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Harvested, dry grains have advantages over other staple foods such as the starchy fruits (e.g., plantains, breadfruit) and roots/tubers (e.g., sweet potatoes, cassava, yams) in the ease of storage, handling, and transport. In particular, these qualities have allowed mechanical harvest, transport by rail or ship, long-term storage in grain silos, large-scale milling or pressing, and industrial agriculture, in general. Thus, major commodity exchanges deal in canola, maize, rice, soybeans, wheat, and other grains but not in tubers, vegetables, or many other crops.
Grains and cereals 
In botany, grains and cereals are synonymous with caryopses, the fruits of the grass family. In agronomy and commerce, seeds or fruits from other families are called grains if they resemble caryopses. For example, amaranth is sold as "grain amaranth", and amaranth products may be described as "whole grains". The pre-Hispanic civilizations of the Andes had grain-based food systems but, in the higher elevations, none of the grains was a cereal. All three native grains are broad-leaved plants rather than grasses such as corn, rice, and wheat.
Cereal grains 
Warm-season (C4) cereals 
- finger millet
- foxtail millet
- Kodo millet
- Japanese millet
- Job's Tears
- maize (corn)
- pearl millet
- proso millet
Cool-season (C3) cereals 
Pseudocereal grains 
Starchy grains from broadleaf (dicot) plant families:
- amaranth (Amaranth family)
- buckwheat (Smartweed family)
- quinoa (Amaranth family, formerly classified as Goosefoot family)
Grain legumes or pulses 
Members of the (pea family). Pulses have higher protein than most other plant foods. They may also contain starch or oil.
- common beans
- common peas (garden peas)
- fava beans
- lima beans
- mung beans
- pigeon peas
- runner beans
Grains grown primarily for the extraction of their edible oil. Vegetable oils provide dietary energy and some essential fatty acids. They can be used as fuel or lubricants.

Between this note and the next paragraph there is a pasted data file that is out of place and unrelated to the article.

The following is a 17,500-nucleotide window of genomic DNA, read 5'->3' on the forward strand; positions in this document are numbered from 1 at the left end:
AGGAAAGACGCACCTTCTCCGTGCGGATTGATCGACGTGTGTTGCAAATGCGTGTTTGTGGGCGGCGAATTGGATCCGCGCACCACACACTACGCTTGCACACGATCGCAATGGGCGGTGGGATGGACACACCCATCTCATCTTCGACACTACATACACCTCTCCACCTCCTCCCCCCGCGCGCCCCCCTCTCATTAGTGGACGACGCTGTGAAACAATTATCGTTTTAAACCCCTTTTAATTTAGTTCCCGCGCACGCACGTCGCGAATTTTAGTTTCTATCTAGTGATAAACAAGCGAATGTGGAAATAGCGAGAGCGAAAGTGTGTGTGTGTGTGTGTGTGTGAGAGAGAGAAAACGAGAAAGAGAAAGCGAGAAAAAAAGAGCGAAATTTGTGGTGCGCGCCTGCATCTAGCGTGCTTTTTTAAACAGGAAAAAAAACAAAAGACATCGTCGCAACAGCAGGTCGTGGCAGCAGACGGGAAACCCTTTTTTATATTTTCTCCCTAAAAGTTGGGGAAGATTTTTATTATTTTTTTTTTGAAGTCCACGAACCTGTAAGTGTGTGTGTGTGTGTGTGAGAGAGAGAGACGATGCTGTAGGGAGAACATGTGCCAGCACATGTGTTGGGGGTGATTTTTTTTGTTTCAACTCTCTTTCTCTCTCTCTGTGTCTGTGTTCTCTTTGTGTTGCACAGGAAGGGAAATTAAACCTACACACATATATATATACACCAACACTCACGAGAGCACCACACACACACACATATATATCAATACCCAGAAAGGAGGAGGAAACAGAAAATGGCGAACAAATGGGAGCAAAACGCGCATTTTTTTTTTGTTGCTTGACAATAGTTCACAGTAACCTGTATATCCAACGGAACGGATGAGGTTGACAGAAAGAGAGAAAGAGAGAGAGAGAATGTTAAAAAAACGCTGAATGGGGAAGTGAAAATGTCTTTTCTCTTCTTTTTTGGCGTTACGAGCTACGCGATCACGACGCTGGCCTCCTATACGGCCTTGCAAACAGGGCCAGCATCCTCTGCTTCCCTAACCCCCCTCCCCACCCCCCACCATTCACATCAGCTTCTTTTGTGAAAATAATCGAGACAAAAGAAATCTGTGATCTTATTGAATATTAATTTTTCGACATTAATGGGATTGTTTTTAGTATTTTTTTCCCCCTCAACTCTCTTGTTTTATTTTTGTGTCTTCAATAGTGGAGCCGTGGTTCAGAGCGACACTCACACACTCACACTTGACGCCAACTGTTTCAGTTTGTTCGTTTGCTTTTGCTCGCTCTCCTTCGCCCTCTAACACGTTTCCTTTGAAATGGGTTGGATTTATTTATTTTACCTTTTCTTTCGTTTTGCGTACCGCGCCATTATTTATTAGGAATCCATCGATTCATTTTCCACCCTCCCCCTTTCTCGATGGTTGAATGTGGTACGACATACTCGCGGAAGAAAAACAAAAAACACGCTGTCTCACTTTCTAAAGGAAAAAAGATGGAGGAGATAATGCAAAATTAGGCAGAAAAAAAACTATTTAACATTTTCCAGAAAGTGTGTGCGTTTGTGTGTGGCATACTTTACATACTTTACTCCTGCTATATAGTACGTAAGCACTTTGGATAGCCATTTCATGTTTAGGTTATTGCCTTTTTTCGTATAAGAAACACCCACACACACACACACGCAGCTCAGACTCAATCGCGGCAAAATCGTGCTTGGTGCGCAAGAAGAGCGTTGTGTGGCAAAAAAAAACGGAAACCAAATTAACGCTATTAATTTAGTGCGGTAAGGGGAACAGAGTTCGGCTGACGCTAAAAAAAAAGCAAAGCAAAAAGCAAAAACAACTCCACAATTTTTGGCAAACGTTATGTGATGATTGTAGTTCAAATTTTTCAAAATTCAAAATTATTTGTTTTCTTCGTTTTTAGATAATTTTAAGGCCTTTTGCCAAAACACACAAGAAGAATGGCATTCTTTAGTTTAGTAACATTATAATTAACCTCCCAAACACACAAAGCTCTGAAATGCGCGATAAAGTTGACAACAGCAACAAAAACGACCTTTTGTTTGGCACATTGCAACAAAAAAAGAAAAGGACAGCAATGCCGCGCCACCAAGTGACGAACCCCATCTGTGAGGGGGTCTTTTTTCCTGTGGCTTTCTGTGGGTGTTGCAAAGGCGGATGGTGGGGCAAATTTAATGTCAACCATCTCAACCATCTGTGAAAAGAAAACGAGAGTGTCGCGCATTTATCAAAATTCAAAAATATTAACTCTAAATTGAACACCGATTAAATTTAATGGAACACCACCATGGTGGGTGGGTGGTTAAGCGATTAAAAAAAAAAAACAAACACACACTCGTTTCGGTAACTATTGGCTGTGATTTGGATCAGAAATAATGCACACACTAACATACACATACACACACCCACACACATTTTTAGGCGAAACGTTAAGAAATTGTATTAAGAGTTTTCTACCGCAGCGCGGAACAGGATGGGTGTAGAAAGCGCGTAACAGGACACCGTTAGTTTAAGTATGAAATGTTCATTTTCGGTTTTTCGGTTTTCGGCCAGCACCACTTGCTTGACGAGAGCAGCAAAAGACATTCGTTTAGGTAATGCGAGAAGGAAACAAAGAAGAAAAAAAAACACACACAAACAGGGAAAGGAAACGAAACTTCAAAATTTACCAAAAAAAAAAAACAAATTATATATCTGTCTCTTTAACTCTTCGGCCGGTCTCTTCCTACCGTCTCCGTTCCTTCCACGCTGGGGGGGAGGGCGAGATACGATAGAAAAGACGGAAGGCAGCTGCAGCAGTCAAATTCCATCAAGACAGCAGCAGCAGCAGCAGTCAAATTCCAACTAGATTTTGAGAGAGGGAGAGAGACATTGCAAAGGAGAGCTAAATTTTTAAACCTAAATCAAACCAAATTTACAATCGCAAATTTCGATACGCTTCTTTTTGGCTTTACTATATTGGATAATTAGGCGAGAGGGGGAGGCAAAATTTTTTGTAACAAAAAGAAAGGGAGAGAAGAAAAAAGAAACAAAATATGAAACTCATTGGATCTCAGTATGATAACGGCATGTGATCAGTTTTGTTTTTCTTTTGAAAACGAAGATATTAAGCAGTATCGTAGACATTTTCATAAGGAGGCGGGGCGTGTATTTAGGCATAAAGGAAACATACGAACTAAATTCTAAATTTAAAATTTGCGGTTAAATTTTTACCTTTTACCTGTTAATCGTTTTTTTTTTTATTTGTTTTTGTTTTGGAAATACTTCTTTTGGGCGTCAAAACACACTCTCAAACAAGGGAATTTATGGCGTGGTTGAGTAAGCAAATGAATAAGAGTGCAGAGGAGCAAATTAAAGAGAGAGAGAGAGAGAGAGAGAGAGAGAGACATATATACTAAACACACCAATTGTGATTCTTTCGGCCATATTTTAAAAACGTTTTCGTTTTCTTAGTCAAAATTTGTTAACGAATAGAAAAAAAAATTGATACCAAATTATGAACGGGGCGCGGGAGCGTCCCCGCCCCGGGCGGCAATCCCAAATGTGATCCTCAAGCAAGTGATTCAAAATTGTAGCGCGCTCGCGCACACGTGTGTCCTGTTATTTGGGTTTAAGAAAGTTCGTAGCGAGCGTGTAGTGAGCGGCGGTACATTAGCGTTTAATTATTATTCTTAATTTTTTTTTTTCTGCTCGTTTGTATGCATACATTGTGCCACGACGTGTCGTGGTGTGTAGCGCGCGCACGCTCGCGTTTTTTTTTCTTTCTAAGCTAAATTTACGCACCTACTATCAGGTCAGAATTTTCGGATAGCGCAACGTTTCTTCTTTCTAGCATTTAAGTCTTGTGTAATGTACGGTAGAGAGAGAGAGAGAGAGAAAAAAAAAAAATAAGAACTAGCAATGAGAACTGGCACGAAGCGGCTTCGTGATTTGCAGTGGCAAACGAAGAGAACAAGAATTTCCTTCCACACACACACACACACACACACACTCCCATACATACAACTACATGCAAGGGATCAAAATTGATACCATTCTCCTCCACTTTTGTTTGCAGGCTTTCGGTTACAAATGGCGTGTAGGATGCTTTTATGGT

Mustard family 
Aster family 
Other families 
Historical impact of grain agriculture 
Grains—being small, hard and dry—can be stored, measured, and transported more readily than other kinds of food crops, such as fresh fruits, roots and tubers. The advent of grain agriculture allowed excess food to be produced and stored easily which could have led to the creation of the first permanent settlements and the division of society into classes.
See also 
References and Notes 
- Babcock, P.G., ed. 1976. Webster's Third New International Dictionary. Springfield, Massachusetts: G. & C. Merriam Co. .
- "Agricultural Commodities Products". Cmegroup.com. 2012-07-13. Retrieved 2012-07-19.
- "Now Vitamins - Now - Organic Amaranth Grain 1 Lb". Totaldiscountvitamins.com. 2011-12-13. Retrieved 2012-07-19.
- "Lost Crops of the Incas: Little-Known Plants of the Andes with Promise for Worldwide Cultivation". Office of International Affairs, National Academies. Washington D.C.: National Academy Press. 1989. p. 24.
- Vaughan, J.G., C. Geissler, B. Nicholson, E. Dowle, and E. Rice. 1997. The New Oxford Book of Food Plants. Oxford University Press.
- Wessel, T. 1984. The Agricultural Foundations of Civilization. Journal of Agriculture and Human Values 1:9-12
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